J Neurol Sci 2003 Jan 15;206(1):7-16
Faculty of Science, Department of Anatomy, Mahidol University, 272 Rama VI Road, Rajthevi, 10400, Bangkok, Thailand
An autoimmune response to one or more myelin-protein components is thought to be part of the pathogenesis of multiple sclerosis (MS).
The immunodominant-autoantibody epitope may be localized on a linear peptide segment, on a conformation-sensitive epitope, or on an epitope resulting from post-translational modifications.
Primary, secondary, and tertiary structures of myelin proteins may determine the specific site for binding of autoantibodies.
A myelin protein-specific autoantibody can bind to either a linear or conformational epitope, whereas all of the T cell epitopes are linear.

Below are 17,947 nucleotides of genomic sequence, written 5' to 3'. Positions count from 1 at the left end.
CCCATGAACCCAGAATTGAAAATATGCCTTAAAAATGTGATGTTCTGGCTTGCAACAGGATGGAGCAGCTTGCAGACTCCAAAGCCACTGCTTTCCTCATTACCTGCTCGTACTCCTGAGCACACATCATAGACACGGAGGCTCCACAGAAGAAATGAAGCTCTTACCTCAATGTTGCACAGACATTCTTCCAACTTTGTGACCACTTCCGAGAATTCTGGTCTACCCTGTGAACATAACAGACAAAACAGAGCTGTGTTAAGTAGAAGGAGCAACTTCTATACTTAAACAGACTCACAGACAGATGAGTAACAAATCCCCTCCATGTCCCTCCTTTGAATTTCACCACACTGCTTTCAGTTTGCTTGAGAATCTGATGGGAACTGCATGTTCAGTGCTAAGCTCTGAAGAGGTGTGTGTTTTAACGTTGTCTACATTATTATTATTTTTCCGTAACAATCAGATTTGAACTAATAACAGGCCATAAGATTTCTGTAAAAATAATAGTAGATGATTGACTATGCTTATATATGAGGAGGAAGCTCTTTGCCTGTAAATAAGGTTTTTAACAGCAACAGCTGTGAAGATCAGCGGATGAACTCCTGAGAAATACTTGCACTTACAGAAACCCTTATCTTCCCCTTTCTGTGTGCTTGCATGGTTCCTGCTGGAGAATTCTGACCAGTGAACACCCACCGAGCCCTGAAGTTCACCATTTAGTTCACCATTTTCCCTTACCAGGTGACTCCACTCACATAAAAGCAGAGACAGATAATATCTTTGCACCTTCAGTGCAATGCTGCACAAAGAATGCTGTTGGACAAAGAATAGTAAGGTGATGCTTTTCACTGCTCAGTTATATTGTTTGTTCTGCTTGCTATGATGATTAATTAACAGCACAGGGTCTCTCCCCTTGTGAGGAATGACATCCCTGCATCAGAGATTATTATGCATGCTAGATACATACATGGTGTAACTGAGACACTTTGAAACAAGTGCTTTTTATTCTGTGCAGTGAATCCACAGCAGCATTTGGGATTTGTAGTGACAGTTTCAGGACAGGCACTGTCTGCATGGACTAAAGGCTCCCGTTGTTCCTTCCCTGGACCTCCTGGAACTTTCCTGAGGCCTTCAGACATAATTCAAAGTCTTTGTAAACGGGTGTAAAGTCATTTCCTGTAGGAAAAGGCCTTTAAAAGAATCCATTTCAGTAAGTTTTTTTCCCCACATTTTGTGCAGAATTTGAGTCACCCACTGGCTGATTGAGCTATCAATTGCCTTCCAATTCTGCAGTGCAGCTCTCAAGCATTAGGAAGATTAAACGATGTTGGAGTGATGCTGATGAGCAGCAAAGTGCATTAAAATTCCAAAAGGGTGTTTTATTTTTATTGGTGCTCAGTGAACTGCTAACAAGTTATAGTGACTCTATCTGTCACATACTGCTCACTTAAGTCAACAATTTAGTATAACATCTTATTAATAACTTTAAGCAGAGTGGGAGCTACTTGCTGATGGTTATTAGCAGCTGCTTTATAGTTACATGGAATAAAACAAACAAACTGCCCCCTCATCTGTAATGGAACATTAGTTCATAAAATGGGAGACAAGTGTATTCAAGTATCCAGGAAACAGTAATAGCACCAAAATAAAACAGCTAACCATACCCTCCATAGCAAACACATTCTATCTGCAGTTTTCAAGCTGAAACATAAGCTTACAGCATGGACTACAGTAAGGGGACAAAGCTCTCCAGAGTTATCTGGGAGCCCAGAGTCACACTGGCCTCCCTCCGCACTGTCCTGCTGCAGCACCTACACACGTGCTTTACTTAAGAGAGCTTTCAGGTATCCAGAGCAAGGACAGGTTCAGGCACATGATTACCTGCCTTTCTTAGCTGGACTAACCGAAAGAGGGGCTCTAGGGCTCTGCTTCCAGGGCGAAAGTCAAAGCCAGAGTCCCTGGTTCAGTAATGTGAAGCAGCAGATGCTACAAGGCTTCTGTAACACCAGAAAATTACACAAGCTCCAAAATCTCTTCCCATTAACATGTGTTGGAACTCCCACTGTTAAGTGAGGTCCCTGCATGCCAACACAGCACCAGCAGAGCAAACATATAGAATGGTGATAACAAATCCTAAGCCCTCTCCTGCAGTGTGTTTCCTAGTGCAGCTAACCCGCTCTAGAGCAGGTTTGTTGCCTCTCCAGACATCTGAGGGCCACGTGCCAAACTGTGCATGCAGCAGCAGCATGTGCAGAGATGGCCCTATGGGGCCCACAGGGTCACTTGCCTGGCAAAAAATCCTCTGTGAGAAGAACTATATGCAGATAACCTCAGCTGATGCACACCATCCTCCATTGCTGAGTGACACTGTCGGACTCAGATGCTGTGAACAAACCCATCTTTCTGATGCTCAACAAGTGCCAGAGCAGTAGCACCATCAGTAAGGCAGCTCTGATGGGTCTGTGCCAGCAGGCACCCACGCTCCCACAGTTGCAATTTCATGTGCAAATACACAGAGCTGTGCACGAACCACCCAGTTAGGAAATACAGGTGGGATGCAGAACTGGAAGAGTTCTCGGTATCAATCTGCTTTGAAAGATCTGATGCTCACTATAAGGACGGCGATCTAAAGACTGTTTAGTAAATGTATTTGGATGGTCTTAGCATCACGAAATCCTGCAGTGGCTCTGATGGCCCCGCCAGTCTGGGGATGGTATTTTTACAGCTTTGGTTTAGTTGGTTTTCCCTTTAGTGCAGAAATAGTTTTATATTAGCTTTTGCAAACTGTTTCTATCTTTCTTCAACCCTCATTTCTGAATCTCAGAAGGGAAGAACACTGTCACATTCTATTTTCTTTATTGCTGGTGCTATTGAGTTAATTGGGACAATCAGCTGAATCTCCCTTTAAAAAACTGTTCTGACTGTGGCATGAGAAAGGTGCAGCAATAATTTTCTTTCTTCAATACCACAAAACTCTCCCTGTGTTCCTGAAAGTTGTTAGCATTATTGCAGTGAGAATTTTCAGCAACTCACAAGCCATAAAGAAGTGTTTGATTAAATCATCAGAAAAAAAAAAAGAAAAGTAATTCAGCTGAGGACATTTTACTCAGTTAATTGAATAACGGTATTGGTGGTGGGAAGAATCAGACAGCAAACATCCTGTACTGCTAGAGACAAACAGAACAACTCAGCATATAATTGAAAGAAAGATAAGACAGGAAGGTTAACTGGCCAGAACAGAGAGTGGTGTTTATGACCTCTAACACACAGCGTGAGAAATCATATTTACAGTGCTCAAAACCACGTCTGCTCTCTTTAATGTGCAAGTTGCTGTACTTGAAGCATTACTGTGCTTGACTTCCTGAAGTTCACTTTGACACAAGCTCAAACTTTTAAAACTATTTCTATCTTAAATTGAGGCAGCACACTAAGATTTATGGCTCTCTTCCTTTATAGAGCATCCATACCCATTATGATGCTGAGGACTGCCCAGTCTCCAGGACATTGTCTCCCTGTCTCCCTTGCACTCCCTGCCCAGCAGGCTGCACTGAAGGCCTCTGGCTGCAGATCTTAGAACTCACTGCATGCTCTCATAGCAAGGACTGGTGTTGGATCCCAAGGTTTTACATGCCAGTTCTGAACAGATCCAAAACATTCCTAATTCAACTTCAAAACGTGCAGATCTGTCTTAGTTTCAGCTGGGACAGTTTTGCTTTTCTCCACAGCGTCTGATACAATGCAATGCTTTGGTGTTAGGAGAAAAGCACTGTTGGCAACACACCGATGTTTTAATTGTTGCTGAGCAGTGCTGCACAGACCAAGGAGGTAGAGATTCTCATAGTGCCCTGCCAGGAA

At present, the conformational epitopes of myelin proteins have not been identified; most of the methods used to identify the myelin-protein epitopes corresponding to the pathogenesis of multiple sclerosis are involved in the linear epitope mapping.
Polymorphism or mutations may cause inappropriate expression of the myelin proteins with alterations to their linear and/or conformational epitopes, and make them susceptible to autoantibody binding, especially if these changes occur at the surface of the protein.
This review focuses on the specificity of autoantibodies to the epitopes of myelin proteins and correlates this to the structures of proteins.
Factors that influence the expression of myelin-protein epitopes such as the alpha-helical or beta-sheet structure of the protein, the tri-proline site, and the post-translational modifications as well as physicochemical properties of amino acid changed are included.